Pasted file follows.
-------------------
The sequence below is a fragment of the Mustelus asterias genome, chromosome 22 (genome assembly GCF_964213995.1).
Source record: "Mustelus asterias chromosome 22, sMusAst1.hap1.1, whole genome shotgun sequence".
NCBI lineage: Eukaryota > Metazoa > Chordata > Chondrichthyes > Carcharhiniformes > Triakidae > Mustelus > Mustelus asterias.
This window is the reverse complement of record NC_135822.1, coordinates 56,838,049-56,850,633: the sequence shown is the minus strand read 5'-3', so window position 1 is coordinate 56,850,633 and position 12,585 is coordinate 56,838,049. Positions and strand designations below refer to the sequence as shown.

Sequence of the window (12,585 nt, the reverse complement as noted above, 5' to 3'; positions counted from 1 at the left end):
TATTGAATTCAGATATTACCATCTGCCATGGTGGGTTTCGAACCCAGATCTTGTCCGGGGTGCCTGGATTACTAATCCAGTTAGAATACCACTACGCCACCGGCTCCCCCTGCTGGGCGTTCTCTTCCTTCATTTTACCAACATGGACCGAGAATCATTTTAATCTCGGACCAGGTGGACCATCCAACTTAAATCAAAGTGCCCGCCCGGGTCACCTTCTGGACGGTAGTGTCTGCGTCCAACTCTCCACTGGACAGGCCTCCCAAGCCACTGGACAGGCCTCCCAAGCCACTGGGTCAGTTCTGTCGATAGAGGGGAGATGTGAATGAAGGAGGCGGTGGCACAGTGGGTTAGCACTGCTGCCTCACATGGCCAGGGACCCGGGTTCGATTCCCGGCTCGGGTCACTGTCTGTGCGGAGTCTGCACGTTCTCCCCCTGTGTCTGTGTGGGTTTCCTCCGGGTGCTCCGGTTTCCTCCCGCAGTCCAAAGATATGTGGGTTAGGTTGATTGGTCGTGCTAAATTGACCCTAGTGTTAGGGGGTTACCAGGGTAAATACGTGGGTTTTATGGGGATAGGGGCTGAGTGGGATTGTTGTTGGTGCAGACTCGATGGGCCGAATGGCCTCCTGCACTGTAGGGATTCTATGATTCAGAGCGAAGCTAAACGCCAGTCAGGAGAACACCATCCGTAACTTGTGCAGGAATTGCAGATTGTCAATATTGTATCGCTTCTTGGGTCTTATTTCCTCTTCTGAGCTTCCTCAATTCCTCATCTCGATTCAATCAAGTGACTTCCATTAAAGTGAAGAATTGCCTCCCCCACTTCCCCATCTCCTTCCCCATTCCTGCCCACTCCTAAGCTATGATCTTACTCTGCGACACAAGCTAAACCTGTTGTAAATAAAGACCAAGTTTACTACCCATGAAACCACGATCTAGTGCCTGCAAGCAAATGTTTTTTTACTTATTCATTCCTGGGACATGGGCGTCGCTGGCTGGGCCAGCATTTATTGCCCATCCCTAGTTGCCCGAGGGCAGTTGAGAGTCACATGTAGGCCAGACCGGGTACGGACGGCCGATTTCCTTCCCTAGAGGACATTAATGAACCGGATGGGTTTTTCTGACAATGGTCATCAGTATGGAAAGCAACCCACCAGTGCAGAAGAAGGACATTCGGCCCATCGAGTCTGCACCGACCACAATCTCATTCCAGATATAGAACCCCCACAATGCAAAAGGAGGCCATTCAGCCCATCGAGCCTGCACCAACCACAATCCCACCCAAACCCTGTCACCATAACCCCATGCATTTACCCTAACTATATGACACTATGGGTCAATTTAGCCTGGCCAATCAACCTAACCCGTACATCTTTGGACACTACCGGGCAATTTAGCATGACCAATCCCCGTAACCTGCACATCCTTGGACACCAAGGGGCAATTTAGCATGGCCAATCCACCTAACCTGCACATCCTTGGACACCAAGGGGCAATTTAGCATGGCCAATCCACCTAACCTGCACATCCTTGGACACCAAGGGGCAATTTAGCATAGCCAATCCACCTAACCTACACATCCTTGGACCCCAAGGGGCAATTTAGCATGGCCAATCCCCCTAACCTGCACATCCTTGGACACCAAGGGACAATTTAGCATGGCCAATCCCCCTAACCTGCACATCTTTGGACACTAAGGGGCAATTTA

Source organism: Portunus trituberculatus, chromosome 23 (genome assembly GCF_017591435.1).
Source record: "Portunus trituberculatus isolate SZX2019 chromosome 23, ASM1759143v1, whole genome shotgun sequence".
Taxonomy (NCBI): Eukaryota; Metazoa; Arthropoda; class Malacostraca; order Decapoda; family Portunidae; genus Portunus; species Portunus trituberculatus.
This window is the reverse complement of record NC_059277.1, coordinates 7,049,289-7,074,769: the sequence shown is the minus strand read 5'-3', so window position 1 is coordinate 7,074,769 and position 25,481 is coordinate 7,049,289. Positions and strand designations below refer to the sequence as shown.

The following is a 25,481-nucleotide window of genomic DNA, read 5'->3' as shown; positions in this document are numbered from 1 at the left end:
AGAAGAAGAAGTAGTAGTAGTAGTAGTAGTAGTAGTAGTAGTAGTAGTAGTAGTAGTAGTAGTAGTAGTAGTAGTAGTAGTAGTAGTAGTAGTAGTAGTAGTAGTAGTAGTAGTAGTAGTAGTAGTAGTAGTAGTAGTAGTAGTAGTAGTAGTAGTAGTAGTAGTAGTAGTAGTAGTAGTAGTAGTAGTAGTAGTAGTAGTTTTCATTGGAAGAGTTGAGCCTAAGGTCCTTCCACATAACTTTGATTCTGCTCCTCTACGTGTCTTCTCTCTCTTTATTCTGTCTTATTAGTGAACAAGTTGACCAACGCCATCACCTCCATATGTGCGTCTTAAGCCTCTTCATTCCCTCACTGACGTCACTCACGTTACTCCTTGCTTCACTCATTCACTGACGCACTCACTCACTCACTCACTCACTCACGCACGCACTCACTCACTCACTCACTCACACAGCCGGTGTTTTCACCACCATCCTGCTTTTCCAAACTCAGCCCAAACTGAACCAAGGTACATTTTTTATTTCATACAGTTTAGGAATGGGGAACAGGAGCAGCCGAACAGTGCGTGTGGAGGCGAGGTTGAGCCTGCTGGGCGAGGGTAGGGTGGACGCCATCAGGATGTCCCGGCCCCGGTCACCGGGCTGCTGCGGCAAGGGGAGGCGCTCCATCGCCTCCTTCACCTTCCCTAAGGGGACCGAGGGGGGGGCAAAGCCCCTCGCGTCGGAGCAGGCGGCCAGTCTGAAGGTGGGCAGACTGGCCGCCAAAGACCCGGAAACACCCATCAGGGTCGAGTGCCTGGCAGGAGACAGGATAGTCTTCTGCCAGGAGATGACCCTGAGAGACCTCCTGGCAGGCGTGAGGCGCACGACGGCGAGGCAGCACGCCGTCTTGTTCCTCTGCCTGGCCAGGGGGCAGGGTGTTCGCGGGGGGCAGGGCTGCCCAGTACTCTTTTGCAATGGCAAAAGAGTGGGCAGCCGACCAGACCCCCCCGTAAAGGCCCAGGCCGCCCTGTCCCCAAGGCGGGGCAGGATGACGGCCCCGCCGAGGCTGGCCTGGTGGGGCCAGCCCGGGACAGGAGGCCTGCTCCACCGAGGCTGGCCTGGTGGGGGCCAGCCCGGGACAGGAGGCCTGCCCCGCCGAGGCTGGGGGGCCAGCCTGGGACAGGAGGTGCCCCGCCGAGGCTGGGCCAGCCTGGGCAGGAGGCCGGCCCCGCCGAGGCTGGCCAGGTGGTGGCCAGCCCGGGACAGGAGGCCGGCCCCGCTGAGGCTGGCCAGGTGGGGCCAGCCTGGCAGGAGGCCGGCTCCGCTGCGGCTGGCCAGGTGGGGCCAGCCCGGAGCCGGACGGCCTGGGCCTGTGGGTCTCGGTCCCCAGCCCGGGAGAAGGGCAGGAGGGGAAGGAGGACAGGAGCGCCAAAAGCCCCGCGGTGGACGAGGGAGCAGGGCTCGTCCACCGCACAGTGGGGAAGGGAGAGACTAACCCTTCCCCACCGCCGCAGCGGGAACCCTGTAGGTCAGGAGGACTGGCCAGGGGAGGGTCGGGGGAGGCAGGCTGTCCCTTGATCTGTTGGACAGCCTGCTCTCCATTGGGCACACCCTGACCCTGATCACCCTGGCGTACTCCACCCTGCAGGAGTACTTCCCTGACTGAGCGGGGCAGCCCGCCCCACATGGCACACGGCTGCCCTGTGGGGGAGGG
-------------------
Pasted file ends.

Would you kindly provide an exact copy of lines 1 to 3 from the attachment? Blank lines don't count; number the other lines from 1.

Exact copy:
The sequence below is a fragment of the Mustelus asterias genome, chromosome 22 (genome assembly GCF_964213995.1).
Source record: "Mustelus asterias chromosome 22, sMusAst1.hap1.1, whole genome shotgun sequence".
NCBI lineage: Eukaryota > Metazoa > Chordata > Chondrichthyes > Carcharhiniformes > Triakidae > Mustelus > Mustelus asterias.